As this is the second book I've read by this talented writing team (I also recommend You Are Not Alone), I've come to know that Hendricks-Pekkanen books are good.

Avery is a therapist who's lost her license, but now feels free to offer counseling according to her unique methods that include more than a little sleuthing and advice-giving. When married couple Marissa and Matthew Bishop visit for their first consultation, and Marissa admits to one night of infidelity, Matthew's anger is apparent. Yet Avery is sure she can help them restore trust for one another. As their ten-sessions of counseling continue, Avery comes to realize that neither of them are telling the truth. There's more going on. A little investigative work into Marissa's health club, her shop employee, and another mom at the Bishop's son's school, and the mysterious delivery of roses and messages raises questions about who is really interested in Marissa. 

Linda's score: 4.1/5.0

Karen also recommended a title by Sandie Jone, but I had to put my name on a waiting list for it. So I looked for another title by Sandie Jones, and checked out The Other Woman.

Emily thought she was in love with Tom, but when she found her best friend and Tom in a compromising position, she didn't think she'd find love again. Now she's met Adam. He might be the man of her dreams. However, he's reticent about his family, but as she presses him to meet them, he finally acquiesces. Emily meets his mother, Pammie, and his brother. First impressions are excellent, but then Pammie begins saying things to Emily at odds with how everyone else perceives Pammie. She's a "b*&^%!" says Emily. When Emily finds evidence that Pammie may have had something to do with the death of Adam's first love, and that Pammie is faking an illness to prevent the marriage of Adam and Emily, Emily wants to confront her. But she also fears for her life.

Linda's score: 4.1/5.0

I'm still very much enjoying the "Ruth Galloway" series of books by Elly Griffiths. Except for the first one, all of them have been E-books with The Outcast Dead even a little better than usual.

In this book number six in the series, Ruth is involved in the unearthing of a Victorian-era childminder's (we'd call her a nanny) bones that remind everyone of the tale of "Mother Hook," the child-minder with a hook for an arm, and a murderer of children in her care. When a television series comes to Norfolk to record an episode about Mother Hook, Ruth is filmed as the forensic archeologist expert. As this is happening, Norfolk erupts. There's a child abduction, and this abductor is called themselves a child minder. DCI Nelson and Ruth are involved because the child who's taken belongs to a co-work/friend.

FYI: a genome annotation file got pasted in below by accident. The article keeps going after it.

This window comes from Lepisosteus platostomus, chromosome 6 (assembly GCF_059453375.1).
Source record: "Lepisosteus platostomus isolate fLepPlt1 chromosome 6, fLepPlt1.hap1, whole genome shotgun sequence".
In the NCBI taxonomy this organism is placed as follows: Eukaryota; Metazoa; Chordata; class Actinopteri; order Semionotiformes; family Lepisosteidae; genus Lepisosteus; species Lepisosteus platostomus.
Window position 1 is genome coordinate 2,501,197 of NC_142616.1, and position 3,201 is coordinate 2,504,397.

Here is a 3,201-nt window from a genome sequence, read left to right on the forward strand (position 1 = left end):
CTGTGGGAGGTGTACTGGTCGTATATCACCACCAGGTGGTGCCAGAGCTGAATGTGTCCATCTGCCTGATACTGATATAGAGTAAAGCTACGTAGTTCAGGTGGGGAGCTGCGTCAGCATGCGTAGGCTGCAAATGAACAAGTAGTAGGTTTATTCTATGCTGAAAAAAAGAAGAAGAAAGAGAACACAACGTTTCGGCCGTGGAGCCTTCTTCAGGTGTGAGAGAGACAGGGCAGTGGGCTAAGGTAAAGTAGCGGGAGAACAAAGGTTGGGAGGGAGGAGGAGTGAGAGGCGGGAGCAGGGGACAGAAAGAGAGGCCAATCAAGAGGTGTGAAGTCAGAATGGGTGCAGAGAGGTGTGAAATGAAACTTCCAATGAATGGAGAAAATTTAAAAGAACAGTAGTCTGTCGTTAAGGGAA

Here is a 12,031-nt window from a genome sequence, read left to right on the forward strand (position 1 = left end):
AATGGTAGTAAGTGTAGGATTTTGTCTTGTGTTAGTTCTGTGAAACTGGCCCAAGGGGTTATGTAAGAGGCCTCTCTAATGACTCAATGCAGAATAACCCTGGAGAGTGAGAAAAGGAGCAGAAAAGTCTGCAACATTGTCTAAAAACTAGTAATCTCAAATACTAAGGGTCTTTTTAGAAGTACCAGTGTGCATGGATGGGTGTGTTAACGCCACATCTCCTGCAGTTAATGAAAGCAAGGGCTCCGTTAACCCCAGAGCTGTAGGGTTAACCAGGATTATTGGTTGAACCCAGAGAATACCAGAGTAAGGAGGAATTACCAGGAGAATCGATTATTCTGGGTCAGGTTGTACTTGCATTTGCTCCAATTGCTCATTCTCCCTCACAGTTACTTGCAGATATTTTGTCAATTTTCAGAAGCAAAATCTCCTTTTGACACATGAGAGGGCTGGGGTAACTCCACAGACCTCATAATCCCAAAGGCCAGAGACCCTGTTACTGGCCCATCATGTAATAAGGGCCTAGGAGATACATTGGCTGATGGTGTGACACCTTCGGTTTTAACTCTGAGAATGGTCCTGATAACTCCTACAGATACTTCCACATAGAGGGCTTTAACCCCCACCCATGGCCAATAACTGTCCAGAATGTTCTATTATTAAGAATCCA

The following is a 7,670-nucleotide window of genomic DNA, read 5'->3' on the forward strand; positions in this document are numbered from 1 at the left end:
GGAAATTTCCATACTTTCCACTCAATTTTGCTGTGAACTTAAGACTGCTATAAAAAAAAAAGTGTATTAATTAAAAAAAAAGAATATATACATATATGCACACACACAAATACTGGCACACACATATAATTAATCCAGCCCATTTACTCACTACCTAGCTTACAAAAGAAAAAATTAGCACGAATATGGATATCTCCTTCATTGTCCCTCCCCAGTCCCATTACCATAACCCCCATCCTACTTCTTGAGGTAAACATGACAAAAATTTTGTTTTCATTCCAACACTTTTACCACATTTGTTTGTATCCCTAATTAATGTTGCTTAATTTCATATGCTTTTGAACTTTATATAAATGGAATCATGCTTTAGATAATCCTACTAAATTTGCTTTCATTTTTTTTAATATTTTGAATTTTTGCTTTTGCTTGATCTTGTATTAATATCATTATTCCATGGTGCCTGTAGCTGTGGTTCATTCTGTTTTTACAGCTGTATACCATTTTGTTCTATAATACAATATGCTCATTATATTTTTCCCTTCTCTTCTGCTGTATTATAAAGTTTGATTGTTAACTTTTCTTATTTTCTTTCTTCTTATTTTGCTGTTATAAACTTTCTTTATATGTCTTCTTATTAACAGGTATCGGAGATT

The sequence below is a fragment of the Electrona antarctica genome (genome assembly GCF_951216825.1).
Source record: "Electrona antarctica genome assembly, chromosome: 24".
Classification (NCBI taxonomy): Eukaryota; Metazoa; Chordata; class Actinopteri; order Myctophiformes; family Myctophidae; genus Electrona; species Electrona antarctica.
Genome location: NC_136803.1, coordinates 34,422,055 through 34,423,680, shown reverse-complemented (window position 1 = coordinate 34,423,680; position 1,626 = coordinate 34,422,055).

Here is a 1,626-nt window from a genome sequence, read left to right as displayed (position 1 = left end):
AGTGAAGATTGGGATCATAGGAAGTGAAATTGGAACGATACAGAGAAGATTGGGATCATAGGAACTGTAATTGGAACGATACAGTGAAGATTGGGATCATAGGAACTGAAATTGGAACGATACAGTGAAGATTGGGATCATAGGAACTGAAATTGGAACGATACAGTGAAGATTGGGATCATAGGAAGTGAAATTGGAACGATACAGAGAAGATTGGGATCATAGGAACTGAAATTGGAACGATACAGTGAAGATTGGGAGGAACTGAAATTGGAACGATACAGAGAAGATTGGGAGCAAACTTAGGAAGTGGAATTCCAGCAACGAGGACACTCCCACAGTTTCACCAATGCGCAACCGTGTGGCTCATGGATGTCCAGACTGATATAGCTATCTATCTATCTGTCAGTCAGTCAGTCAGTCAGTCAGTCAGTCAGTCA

Linda's score: 3.9/5.0


Tuesday, August 23, 2022

Kantha Sew Along Finish!

In the middle of May, I began hand-stitching a Kantha quilt when I joined the 2022 Alison Glass Stitch Club Kantha Sew Along. I finished it Saturday, August 20. 

In my four decades (plus) of quiltmaking, I've never spent more time hand-stitching any quilt than I have this 54" X 75" Kantha. Even hubs, who usually doesn't pay attention to what I'm working on, recently remarked, "Isn't that thing dead yet?!" 

Last week I knotted all the thread ends and clipped off the tails. 

Then I finished each side of the quilt by turning in the sides and securing them with a hand overcast stitch.

I'm sure I spent an inordinate amount of time stitching not only because I'm slow, but I quilted rows more densely together than necessary. Rows are about ¼" to ⅜" apart.

Though Kantha is usually made with a single front layer of fabric and a single back layer (no batting), a pre-washed layer of flannel is in between the front and back of mine. That's because prints on the front were shadowing through the yellow fabric on the back. The flannel didn't make it any more difficult to stitch. 

Fabric on the back is mostly this yellow Paintbrush Studios prairie cloth...

...but I also pieced in this busy Sally Kelly print. 

When viewed outdoors in the natural light, the texture can't be missed! 

I chose hand-embroidered words for the back that are from the Bible:  A glad heart makes a happy face; (...a broken heart crushes the spirit). Proverbs 15:13 

"glad heart. happy face."

Even though I can't reach the lower branches of our Bismarck palm for quilt-hanging and photos,  it's nice to still see it above my quilt stand. 

Stitch Club Kantha Quilt, 54" X 75"

Since this quilt took so long to make, I did some number-crunching when I finished it. I hand stitched:
  • 194 passes along the 75" length of the quilt (not counting the edge finish)
  • an average of 145 stitches in each pass
  • making a total of approximately 30,066 stitches
I emptied these balls and a spool of #8 Eleganza perle cotton, and several #8 Prescensia Vinca.

Total quantity of thread used to make a 54" X 75" Kantha quilt:
  • 15,268" that's equal to 
  • 424 yards that's equal to 
  • .241 miles of perle cotton (.388K) 
Wonderfil and Prescensia companies must certainly love me! I'm happy to call it done, and relieved to be finished before the August 31 deadline. Linda

Thursday, August 18, 2022

No Sewing

Well that was a nerve-wracking experience! Though the QuiltCon registration process is more fair than in previous years, it wasn't any less challenging. 

When QuiltCon registrations opened at 10 am Tuesday morning, I was waiting  - had set my cell phone alarm - and I clicked to enter the QuiltCon website. I was immediately in a waiting room... 1129th in line. Good grief!

Below is a screen shot, one minute later when I was 1062nd in line. The green bar across the bottom with the profile of a person walking, indicated my forward progress.

It took until nearly 10:25 am for my turn to come up.